An indisputable fact: Across the United States, and perhaps in other countries as well, church attendance and membership have been steadily declining over the past several years.
Researchers and scholars offer scores of societal changes as the reason: busy lifestyles, disintegration of family, more mobile populations, growing demands on time, religion being viewed as irrelevant—and on and on. There are, no doubt, elements of truth in all these findings. But my experience leads me to believe there is another factor, one much closer to home. Just how welcoming are our churches? Do we put our best foot forward? Can we see ourselves as a visitor might? Do we display hospitality? Are we willing to embrace others and encourage them to become a part of our fellowship?
Moving to a new community and looking for a church home gave me a fresh opportunity to be a visitor. Some observations on things churches can do to attract visitors and encourage them to come back—
• advertise in the local paper; make sure times and directions are clear
• provide visitor parking convenient to the main entrance
• have adequate and attractive signage for parking, entrances, the nursery, restrooms
• train greeters in the art of offering a friendly and meaningful greeting
• provide an attractive and informative bulletin
• provide a greeter who walks visitors to the sanctuary doors and directs them to seating
• equip pews with visitor cards—and sharpened pencils
• give a general “welcome visitors” from the pulpit
• provide an opportunity for visitors to meet the pastor after the service
• offer a “Meet First Church” brochure to visitors; at least have them in pews
• provide a little memento of their visit: a pen, notepad, booklet
• absolutely send visitors a letter!
Unless yours is a very small congregation, your church may have more visitors than you realize. Sometimes visitors slip in and out with no recognition at all—no handshake, no smile, no greeting. Some have been invited by members.; others have sought you out on their own. All are seeking. We don’t know all their reasons for coming, but we can safely assume they want to feel valued, accepted, welcome. These arepeople—not numbers. Treat them as you would like to be treated. Take an interest in them. Show by your words and actions that you care about them.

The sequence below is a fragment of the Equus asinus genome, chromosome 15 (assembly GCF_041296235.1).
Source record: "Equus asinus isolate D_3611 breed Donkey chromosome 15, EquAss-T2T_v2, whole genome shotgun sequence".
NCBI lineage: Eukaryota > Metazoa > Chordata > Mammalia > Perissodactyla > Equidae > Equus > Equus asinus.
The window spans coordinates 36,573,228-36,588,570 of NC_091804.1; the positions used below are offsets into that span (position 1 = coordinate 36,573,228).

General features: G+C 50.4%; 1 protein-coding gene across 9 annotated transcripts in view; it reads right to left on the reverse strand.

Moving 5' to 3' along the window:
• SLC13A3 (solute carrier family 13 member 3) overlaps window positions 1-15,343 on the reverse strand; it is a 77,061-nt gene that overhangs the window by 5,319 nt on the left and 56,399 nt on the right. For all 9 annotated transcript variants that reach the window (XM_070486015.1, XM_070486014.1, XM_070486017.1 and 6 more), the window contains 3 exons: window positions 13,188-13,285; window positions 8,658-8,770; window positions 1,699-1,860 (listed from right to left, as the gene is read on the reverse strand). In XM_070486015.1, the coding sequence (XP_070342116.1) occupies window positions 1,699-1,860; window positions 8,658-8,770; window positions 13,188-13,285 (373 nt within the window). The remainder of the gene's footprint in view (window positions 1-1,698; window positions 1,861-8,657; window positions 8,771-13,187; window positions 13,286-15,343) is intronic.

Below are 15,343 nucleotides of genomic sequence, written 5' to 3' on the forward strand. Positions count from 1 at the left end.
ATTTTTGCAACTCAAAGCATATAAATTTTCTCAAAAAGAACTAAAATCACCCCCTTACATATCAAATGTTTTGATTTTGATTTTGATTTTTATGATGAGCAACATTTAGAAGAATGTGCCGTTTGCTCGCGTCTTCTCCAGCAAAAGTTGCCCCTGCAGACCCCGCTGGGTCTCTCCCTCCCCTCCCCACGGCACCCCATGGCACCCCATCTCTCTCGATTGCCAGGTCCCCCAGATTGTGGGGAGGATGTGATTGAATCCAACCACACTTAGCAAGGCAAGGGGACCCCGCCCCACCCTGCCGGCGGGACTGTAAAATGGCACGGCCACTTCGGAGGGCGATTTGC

Each visitor comes away with an impression. This is not a matter of being judgmental. Visitors are often deciding if this is the church for them. Is this where they will fit in, where they will find a place of service, where they will grow in their faith and have opportunity to make a difference.
There are fair, better, and best ways of extending a welcome. Would you rather be asked, “Are you visiting?” or greeted with a friendly “I don’t think we’ve met. I’m Ann Smith.” Whether the person is a visitor or not, this greeting gets people acquainted.
One thing not to do: In an attempt to extend a welcome, some churches ask visitors to stand and introduce themselves. A good intention, perhaps, but it makes many visitors uncomfortable.
Even in the friendliest church, the cue for hospitality must come from leadership. Someone, the pastor or an assigned person, must lead members to be aware of new faces and to personally greet those with whom they are not acquainted. Greeter training is essential, but few things are more noticeable to a visitor than a pastor who sets a positive example. Staff and members who stay involved with one another or with family and friends—at the expense of welcoming newcomers—miss a great opportunity. It may seem quaint, but visitors (not to mention members) appreciate a personable pastor.
Those who sing in a choir or as a praise group play an important role in creating a friendly environment. It is such an attractive thing when folks singing praises to God allow their faces to show joy. And such a distraction when they don’t. Week after week some singers look positively unconvinced of the message they sing. What a missed opportunity to be a positive witness.
As important as a friendly welcome on the day of the visit is a personal written welcome arriving within the week. In this time of digital communication, a real letter makes a statement. Using a template is fine, but personalize it with the visitor’s name and adjust as necessary. Enclose a brochure about the church ministries and any other printed material that may be of interest—a small flyer about VBS, a special study, or whatever. One church sends along a neat little memo book/calendar. Very nice.
The pastor’s added handwritten note (“So good meeting you” or similar) is gold!
Next Lord’s Day try to put yourself in the mindset of a visitor and see your church through his/her eyes. You may find some things you can do differently to encourage visitors to become members—and to encourage your members to invite others. Details do matter.